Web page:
Memory, evidence, and artifice: the overseas journal in New Zealand post-war architectural historiography


  • Michael Dudding



Modern movement (Architecture), Historiography, Oral history, Memory, Autobiography, Publications, Modernism (Architecture)


This paper is based upon the premise that US architectural journals have had a much greater significance on the development of post-war New Zealand Modernism than has thus far been admitted to be the case. This is a rather difficult position to defend, not just because of a lack of hard evidence, but because the established orthodoxy posits the English Architectural Review as the ‘bible' to this generation of architects. The privileging of the Architectural Review in recent historiography is easily traced to a 1994 interview, conducted by Philippa Hoeta, with five architects who belong to that post-war generation. As a "fact," this privileging can easily be taken at face value: there is evidence in the many libraries and collections that subscribed to the Review; and there is the personal testimony provided in the interview itself. It is fairly safe to say that the statement is valid. But somewhere along the process, which sees simple fact become historiographic truth, other truths are overlooked, skirted around, rejected, or forgotten - perhaps there was more than one gospel? In the Hoeta interview, the conversation was redirected after only a few seconds - the journal discussion was not returned to. This paper restarts that discussion, extends it, and probes deeper to find the role and significance of the other journals that sat next to the Review on local architects' shelves. New Zealand architectural historiography has shifted into its second-generational phase; where the canon is largely set and new histories are able to operate uncritically within its scope, its structure and main narratives have become entrenched, and the key truths are almost self-evident. This paper picks up on one such truth, examines the historiographic process from which it arose, and investigates what has been obscured by uncritical adherence to its complete veracity.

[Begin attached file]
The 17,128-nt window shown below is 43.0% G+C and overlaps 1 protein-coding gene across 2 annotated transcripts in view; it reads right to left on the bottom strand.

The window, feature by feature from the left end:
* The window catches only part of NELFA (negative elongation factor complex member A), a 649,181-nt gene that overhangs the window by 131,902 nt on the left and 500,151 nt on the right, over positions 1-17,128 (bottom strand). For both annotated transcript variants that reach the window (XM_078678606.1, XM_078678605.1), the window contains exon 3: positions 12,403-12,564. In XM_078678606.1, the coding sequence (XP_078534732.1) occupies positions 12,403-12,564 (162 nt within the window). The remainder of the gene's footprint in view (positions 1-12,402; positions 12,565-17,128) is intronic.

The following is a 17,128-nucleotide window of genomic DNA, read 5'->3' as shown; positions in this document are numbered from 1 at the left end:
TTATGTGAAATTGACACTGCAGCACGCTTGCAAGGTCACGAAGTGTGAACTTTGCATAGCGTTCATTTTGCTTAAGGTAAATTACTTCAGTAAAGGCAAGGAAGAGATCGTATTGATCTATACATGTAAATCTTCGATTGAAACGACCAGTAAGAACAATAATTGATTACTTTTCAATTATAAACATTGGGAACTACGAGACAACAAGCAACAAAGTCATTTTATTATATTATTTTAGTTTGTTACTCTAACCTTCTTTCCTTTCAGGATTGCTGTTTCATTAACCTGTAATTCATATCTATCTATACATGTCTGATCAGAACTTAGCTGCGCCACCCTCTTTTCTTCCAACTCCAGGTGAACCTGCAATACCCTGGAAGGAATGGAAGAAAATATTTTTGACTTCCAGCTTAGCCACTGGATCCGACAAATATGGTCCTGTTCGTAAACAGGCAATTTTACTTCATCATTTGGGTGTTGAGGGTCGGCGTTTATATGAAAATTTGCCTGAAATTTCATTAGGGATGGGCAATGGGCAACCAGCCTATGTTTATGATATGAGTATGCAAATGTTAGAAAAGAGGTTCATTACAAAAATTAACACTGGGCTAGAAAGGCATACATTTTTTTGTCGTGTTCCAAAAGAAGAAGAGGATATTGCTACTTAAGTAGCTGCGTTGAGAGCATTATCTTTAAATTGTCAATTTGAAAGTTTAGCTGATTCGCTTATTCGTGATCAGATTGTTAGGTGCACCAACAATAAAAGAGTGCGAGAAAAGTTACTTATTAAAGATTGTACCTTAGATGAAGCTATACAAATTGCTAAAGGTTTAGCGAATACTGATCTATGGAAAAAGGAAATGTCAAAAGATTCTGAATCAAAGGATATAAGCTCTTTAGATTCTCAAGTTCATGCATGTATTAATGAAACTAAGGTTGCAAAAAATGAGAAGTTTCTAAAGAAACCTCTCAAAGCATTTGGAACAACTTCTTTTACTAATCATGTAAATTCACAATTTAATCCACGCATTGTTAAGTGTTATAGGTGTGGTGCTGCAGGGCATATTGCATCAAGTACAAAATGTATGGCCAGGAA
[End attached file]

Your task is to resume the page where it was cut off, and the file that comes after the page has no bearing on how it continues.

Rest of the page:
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How to Cite

Dudding, M. (2008). Memory, evidence, and artifice: the overseas journal in New Zealand post-war architectural historiography. Architectural History Aotearoa, 5, 34–44.